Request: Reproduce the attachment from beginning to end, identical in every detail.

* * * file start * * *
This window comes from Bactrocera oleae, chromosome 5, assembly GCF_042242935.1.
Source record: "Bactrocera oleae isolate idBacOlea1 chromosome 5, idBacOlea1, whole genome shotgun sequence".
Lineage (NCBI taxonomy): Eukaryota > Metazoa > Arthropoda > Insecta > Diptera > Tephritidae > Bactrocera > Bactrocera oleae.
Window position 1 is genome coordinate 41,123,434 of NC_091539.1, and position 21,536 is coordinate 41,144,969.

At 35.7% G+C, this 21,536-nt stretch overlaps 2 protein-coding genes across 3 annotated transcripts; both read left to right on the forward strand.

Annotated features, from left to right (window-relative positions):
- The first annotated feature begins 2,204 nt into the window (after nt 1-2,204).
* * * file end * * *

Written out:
This window comes from Bactrocera oleae, chromosome 5, assembly GCF_042242935.1.
Source record: "Bactrocera oleae isolate idBacOlea1 chromosome 5, idBacOlea1, whole genome shotgun sequence".
Lineage (NCBI taxonomy): Eukaryota > Metazoa > Arthropoda > Insecta > Diptera > Tephritidae > Bactrocera > Bactrocera oleae.
Window position 1 is genome coordinate 41,123,434 of NC_091539.1, and position 21,536 is coordinate 41,144,969.

At 35.7% G+C, this 21,536-nt stretch overlaps 2 protein-coding genes across 3 annotated transcripts; both read left to right on the forward strand.

Annotated features, from left to right (window-relative positions):
- The first annotated feature begins 2,204 nt into the window (after nt 1-2,204).